Tamil as Court language: Justice Katju supports Lawyers, will meet CJ and CM ; AIBA urges suspension of protesting lawyers
Former Judge of the Supreme Court of India Justice Markandey Katju has shown his support for the Tamil lawyers’ demand for making Tamil as the Court language of madras High Court. “All languages in our country are equal, and need to be developed. So I fully support the demand of the Tamil lawyers,” he wrote in his recent blog.
Justice Katju cited Article 348 (2) of the Constitution of India which authorizes the Governor, with the previous consent of the President to permit the use of any language for the conduct of proceedings in the High Court. Pursuant to this Constitutional provision, Section 7 of the Official Languages Act, 1963 was enacted, providing similar powers to the Governor.
He supported his stand by listing examples of States like U.P., Bihar, Madhya Pradesh and Rajasthan which have permitted use of Hindi in Court proceedings. “Why then should other languages like Tamil, Bengali, Punjabi, Kannada, Malayalam, Gujrati, Kashmiri, Marathi, Telugu, Oriya, Assamese, etc not be allowed in Court proceedings in the High Courts?” he asks.
He supported the adoption of Tamil as a Court language, subject to the following conditions:
“(1) A lawyer should have the option to argue in Tamil or in English
(2) Some Judges come from other states who do not know Tamil. This category would include the Chief Justice, because the policy is that the Chief Justice of the High Court must be from another state. Arguments before such Judges should be in English; otherwise he would not understand it.
(3) While judgments and orders by Judges should be permitted to be passed in Tamil, preferably they should be in English. This is because judgments of a particular High Court are often cited in other High Courts too. Although they are not binding in other High Courts, they have persuasive value. So unless they are in English, they may not be understood.”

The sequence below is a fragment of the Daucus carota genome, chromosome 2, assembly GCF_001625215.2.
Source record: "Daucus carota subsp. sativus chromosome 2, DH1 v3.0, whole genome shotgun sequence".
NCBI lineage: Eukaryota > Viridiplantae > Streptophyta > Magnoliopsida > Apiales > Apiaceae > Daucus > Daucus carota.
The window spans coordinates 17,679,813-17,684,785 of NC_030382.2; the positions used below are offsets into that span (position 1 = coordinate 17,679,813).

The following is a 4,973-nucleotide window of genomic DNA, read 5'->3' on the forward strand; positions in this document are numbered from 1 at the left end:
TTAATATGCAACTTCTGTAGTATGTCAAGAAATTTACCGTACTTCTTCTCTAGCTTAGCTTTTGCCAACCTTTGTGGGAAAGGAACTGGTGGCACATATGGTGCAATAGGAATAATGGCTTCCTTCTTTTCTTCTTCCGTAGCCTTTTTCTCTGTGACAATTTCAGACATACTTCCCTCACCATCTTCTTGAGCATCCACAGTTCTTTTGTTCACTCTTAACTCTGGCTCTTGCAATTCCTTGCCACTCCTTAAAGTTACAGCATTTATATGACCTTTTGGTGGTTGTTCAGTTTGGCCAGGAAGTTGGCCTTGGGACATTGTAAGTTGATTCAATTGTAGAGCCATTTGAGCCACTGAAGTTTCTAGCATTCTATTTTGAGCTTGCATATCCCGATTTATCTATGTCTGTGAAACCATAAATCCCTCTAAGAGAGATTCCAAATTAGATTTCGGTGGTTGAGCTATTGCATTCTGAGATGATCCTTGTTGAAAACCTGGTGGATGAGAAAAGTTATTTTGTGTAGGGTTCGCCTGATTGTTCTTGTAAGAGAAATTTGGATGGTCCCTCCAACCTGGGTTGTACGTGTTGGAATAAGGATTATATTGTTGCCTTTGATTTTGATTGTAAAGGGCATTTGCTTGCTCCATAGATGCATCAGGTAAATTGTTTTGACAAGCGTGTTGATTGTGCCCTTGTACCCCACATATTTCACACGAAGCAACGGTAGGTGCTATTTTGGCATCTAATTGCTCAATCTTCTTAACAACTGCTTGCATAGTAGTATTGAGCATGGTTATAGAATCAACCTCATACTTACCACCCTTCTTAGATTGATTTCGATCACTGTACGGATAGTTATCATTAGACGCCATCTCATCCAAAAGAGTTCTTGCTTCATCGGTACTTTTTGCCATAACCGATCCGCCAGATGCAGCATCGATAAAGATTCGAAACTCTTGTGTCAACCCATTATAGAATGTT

Mr. Katju expressed his intention to have a dialogue with the Chief Minister and the Chief Justice, asking them“to do the needful to permit use of Tamil in the Madras High Court” during his stay in Chennai. In the meantime, he has appealed to the lawyers to suspend their agitation for a while. “I had been the Chief Justice of the Madras High Court (from 2004 to 2005) and Tamilians gave me great respect and love. So even after I left the Court (to take over as Chief Justice of Delhi High Court), I have been trying to help the High Court even thereafter in whatever way I could,” he added.
Meanwhile Bar Council of India has been asked by All India Bar Association to take suo motu action against the lawyers who staged a protest before the Chief Justice of Madras High Court demanding adoption of Tamil as a Court language. AIBA has pushed for suspension of licenses of the lawyers, “who had unleashed threat and intimidation to the institution”.
AIBA Chairman Dr. Adish C. Aggarwala expressed his dissatisfaction with the steps taken against the protesting lawyers and said that “by now, the Bar Council of Tamil Nadu should have identified the persons leading the illegal agitations and acted against them. The Council's failure could lead to more serious threats to judicial independence.”
AIBA called upon the Centre and Ministry of Home Affairs to promptly act upon the High Court’s demand for CISF cover. Till the security arrangements are taken over by CISF, it demanded that the Government of Tamil Nadu should give proper protection to the High Court.
Displaying support, AIBA has assured Chief Justice Sanjay Kishan Kaul and his puisne judges “that it would stand by them at all times, and would not hesitate to come to their defense should any more such unfortunate situation arises.” It condemned the Tamil Nadu Police for their failure to discharge their duty and control the illegal acts.
Last week, several lawyers had occupied the Court hall, holding placards and demanding adoption of Tamil as a Court language. They protested with their mouths covered with black cloth, under the banner of Tamils Struggle Movement of Madurai.
Madras High Court had then taken suo motu cognizance of the incident. It had directed the State Government to take action against the continued disruptions being witnessed within the Court premises and initiate declaration of the High Court as a High Security Zone. It had also demanded that the High Court, Principal Seat as well as the Madurai Bench should be brought under the security cover of Central Industrial Security Force (CISF) or any other similar force. You may read the LiveLaw story here.